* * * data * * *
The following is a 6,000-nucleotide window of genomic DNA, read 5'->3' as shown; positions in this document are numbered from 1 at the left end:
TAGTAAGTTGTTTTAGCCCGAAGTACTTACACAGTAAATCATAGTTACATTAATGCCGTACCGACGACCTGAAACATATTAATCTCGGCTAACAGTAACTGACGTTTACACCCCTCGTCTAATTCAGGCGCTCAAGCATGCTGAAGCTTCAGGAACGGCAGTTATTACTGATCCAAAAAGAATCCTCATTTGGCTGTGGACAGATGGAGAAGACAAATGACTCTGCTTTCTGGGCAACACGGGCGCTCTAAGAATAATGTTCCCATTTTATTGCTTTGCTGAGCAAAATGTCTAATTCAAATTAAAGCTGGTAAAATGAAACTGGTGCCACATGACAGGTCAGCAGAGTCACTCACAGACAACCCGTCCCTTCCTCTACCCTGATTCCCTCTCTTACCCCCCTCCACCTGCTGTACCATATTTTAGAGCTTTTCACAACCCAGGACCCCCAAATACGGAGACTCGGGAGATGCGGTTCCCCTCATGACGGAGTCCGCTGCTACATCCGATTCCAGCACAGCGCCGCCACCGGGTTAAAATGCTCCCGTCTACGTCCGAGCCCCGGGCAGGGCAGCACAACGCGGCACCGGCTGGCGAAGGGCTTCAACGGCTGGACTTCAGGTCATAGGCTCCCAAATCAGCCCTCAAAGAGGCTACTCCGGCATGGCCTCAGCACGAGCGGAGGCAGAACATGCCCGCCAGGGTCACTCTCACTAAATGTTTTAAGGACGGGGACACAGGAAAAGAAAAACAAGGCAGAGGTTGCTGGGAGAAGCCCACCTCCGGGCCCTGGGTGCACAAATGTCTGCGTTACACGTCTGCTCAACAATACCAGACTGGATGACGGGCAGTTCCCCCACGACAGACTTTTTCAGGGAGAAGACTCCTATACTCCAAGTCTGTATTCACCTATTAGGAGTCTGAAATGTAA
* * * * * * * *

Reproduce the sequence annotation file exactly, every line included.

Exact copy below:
The following is a 6,000-nucleotide window of genomic DNA, read 5'->3' as shown; positions in this document are numbered from 1 at the left end:
TAGTAAGTTGTTTTAGCCCGAAGTACTTACACAGTAAATCATAGTTACATTAATGCCGTACCGACGACCTGAAACATATTAATCTCGGCTAACAGTAACTGACGTTTACACCCCTCGTCTAATTCAGGCGCTCAAGCATGCTGAAGCTTCAGGAACGGCAGTTATTACTGATCCAAAAAGAATCCTCATTTGGCTGTGGACAGATGGAGAAGACAAATGACTCTGCTTTCTGGGCAACACGGGCGCTCTAAGAATAATGTTCCCATTTTATTGCTTTGCTGAGCAAAATGTCTAATTCAAATTAAAGCTGGTAAAATGAAACTGGTGCCACATGACAGGTCAGCAGAGTCACTCACAGACAACCCGTCCCTTCCTCTACCCTGATTCCCTCTCTTACCCCCCTCCACCTGCTGTACCATATTTTAGAGCTTTTCACAACCCAGGACCCCCAAATACGGAGACTCGGGAGATGCGGTTCCCCTCATGACGGAGTCCGCTGCTACATCCGATTCCAGCACAGCGCCGCCACCGGGTTAAAATGCTCCCGTCTACGTCCGAGCCCCGGGCAGGGCAGCACAACGCGGCACCGGCTGGCGAAGGGCTTCAACGGCTGGACTTCAGGTCATAGGCTCCCAAATCAGCCCTCAAAGAGGCTACTCCGGCATGGCCTCAGCACGAGCGGAGGCAGAACATGCCCGCCAGGGTCACTCTCACTAAATGTTTTAAGGACGGGGACACAGGAAAAGAAAAACAAGGCAGAGGTTGCTGGGAGAAGCCCACCTCCGGGCCCTGGGTGCACAAATGTCTGCGTTACACGTCTGCTCAACAATACCAGACTGGATGACGGGCAGTTCCCCCACGACAGACTTTTTCAGGGAGAAGACTCCTATACTCCAAGTCTGTATTCACCTATTAGGAGTCTGAAATGTAA